Since this is a pretty vague idea of the potential costs you might run into, the basic agreement starts at $2,500 but can end up being double this figure according to JB Solicitors.

Pros and cons of getting a prenup

As with anything in life, getting a prenup comes with its own pros and cons. Both the good and the bad should be weighed up before deciding whether a prenup is right for you and your circumstances.

Pro: Protect your important belongings

Getting a prenup can help you protect what’s important to you and your future assets.

“Even if you don’t have a lot of money now, you still may have valued assets you want to protect, like a beloved pet or car,” Ms Azzi said.

“It is also protection for gifts you may receive in the future or assets you will acquire to ensure that you retain them as part of a financial settlement.”

Pro: Mutual respect, transparency and certainty

Ms Azzi said prenups can promote mutual respect, give a relationship certainty, transparency, and some very clear guidelines and expectations around your financial decisions.

“It’s just like purchasing home insurance with the intention of never having to make a claim - touch wood - entering into a prenup can have the same intention,” she said.

“It’s there just in case the roof caves in on your relationship, and when it does, you thank the universe you have that protection.”

She said it also promotes transparency as you are required to disclose all of your assets and financial circumstances.

“Doing this as you embark on a relationship sets you, as a couple, up for open and transparent ongoing conversations about finances - including who owns any existing debt or debt incurred in the relationship - moving forward,” Ms Azzi said.

Pro: No need to worry about a property settlement

If you have a prenup in place, you won’t need to worry about the headache that is going through a property settlement.

“If you jointly own property and your relationship breaks down, you don’t need to worry about going through the formalities of documenting a property settlement at the time of separation,” Ms Azzi said.

“You’ve done it in advance in your prenup which will save yourself the monetary and emotional stress that may come with having to resolve taking legal action through the court system.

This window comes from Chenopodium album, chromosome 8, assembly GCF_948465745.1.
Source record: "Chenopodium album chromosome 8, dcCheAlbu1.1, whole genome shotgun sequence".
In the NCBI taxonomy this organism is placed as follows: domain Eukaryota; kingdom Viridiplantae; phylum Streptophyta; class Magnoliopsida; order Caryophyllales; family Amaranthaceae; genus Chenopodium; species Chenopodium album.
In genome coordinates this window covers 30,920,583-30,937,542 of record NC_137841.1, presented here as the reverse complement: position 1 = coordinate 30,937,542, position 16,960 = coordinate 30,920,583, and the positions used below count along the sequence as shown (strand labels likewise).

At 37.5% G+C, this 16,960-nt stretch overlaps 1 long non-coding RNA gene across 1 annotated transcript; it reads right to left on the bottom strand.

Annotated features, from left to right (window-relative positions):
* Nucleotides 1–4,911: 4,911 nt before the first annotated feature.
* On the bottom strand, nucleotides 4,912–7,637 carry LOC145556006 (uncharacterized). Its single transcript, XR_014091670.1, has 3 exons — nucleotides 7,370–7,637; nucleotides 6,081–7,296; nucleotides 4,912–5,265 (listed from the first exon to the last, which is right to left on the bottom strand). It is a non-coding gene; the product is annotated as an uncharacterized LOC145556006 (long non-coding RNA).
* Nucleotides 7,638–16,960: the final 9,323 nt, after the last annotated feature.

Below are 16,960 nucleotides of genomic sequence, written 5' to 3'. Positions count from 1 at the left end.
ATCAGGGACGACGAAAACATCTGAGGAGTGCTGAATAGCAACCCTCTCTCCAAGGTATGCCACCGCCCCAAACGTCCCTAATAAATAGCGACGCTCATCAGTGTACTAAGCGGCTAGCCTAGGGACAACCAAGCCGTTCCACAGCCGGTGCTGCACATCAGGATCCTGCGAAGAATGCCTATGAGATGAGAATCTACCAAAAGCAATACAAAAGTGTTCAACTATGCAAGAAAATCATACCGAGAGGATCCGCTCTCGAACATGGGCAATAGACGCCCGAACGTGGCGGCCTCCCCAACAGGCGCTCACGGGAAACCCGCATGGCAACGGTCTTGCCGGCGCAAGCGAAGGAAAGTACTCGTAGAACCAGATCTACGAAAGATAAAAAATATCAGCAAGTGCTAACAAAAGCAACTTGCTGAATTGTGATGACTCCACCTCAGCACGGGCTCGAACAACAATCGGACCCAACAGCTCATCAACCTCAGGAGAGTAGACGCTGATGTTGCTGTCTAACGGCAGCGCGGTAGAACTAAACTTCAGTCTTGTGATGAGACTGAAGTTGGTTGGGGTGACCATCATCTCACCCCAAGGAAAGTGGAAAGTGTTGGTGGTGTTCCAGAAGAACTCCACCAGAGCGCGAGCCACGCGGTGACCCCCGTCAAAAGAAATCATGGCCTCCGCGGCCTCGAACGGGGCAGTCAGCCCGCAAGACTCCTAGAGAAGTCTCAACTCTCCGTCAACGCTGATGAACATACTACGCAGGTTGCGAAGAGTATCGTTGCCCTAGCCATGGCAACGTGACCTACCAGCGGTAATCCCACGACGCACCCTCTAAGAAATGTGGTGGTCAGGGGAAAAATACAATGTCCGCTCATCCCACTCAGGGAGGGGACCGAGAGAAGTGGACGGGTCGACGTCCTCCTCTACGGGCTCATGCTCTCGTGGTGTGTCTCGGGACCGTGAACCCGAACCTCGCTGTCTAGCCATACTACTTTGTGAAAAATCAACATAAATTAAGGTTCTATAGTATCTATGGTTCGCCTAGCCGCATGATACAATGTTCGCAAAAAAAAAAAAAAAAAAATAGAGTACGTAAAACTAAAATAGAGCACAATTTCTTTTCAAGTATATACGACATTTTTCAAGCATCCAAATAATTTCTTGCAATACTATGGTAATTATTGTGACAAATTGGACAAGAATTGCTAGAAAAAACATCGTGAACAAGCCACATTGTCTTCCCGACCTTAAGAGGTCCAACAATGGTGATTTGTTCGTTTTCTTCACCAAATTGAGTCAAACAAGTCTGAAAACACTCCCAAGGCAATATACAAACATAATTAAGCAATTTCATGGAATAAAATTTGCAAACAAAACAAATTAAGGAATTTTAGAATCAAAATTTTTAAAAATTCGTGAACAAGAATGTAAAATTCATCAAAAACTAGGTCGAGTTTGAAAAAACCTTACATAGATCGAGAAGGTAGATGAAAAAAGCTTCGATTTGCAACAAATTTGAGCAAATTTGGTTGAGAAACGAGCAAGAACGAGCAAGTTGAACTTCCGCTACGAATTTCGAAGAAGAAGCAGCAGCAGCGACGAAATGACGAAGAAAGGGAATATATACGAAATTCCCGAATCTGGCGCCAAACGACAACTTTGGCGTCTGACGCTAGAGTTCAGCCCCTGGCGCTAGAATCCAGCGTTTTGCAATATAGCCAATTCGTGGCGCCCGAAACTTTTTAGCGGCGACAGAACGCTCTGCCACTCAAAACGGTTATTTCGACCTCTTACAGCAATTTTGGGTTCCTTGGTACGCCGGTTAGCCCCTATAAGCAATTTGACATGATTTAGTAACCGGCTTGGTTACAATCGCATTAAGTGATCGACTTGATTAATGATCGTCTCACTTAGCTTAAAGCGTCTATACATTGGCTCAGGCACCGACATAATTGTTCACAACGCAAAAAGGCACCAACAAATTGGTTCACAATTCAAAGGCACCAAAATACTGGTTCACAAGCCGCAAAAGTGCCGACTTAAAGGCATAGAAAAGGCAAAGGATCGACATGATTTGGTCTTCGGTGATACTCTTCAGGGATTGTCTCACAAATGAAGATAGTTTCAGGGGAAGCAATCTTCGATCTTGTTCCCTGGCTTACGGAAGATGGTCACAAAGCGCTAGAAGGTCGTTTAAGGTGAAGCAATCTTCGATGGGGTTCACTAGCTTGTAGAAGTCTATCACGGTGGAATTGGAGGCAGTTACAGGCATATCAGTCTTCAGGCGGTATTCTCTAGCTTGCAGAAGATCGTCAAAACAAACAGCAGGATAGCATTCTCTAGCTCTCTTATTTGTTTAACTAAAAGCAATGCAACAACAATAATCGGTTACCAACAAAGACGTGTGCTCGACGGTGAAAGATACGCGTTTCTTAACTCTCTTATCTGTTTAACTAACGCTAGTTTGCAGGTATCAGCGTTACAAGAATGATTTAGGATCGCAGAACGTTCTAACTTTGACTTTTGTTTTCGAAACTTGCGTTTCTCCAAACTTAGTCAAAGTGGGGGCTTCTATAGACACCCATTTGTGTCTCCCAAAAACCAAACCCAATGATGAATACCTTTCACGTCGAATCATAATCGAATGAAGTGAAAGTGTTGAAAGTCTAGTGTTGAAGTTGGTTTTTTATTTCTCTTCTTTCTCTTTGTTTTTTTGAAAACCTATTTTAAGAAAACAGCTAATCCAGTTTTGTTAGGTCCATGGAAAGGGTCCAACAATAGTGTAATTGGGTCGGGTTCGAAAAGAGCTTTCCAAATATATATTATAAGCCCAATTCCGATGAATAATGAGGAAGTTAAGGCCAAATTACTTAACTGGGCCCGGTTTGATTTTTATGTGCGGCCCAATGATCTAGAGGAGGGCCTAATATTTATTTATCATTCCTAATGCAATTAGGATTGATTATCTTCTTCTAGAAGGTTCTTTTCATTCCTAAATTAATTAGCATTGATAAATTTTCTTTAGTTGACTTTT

“Having a prenup in place can also greatly reduce court costs.”

Con: The cost

As we mentioned, getting a prenup drawn up can be costly. Not only does it cost thousands of dollars to get the agreement written up, finalised and agreed upon, but both parties must also seek their own independent financial advice. Once all the costs of getting the prenup are laid out on the table, it may not end up being an affordable option, or it may not be worth what you could stand to lose if you were to break up.

Con: Can’t always cover everything

While you may cover everything at the current point in your relationship, relationships can (and often do) change over time. For example, you may have kids down the line or acquire new assets not covered in your BFA. This could cause problems if, at this later time, your relationship was to end, as how everything would be split wouldn’t be covered in your prenup.

You may also find that what was agreed upon at one stage ends up not being an even split later on. For example, if you agreed to split everything 50/50, but you end up having five kids and stopped working 10 years ago to be a stay-at-home parent, getting only half of everything may not end up working in your favour.

Con: Awkward conversation

Even in the healthiest, most open relationship ever, bringing up the idea of a prenup can still be awkward. It can imply a lack of trust, or that you plan to break up in the future. Ultimately, it’s probably not going to be a fun conversation. Discussing money at the best of times can be uncomfortable, let alone how you would split it if you ended your relationship.

Tips for discussing a prenup with your partner

If you’re feeling a little uneasy about floating the idea of a prenup past your partner, there are some ways to try bring it up in the nicest way possible. Having mediated many BFA discussions with couples, Ms Azzi has a few tips for discussing the subject.

Proceed with caution

Approach the conversation the same way you would another difficult topic of discussion in your relationship, like making major financial decisions or organising your will. This means picking the right time, place, and way to have the conversation with your partner.

“If you think they may react in a not so positive manner, make sure you’re not bringing up the subject for the first time when they’re not distracted or having a bad day,” Ms Azzi said.

Be prepared for many conversations

Ms Azzi said you should be prepared for ongoing conversations about it and for it to be a process.

“You’re not going to agree or decide on everything in one conversation,” she said.

“Our tip is to schedule in time in your calendar to have the discussions; you could even turn it into weekly date nights.”

Call it an asset agreement, not a prenup

When bringing up the subject, you can talk about it as an asset arrangement rather than a prenup.

“It is simply a document to reflect an agreement about how you each own assets. Sometimes it's all about how things are phrased,” Ms Azzi said.

“You can also talk about it as an insurance policy against the risk of separation. Separating can be expensive and you will each have insurance policies that deal with the risk of other costly events.”

Focus on certainty

“Everyone wants certainty in their lives. When it comes to relationships, the more certainty the better,” MS Azzi said.

“Meaning, [having a prenup] will give your relationship financial certainty - which is a good thing.”

Give it time

Lastly, Ms Azzi said it’s important to give your partner time to think about it and digest your request.

“Don’t force the subject of discussion or it may turn into a fight that nobody wants to have,” she said.

Image by Sandy Millar on Unsplash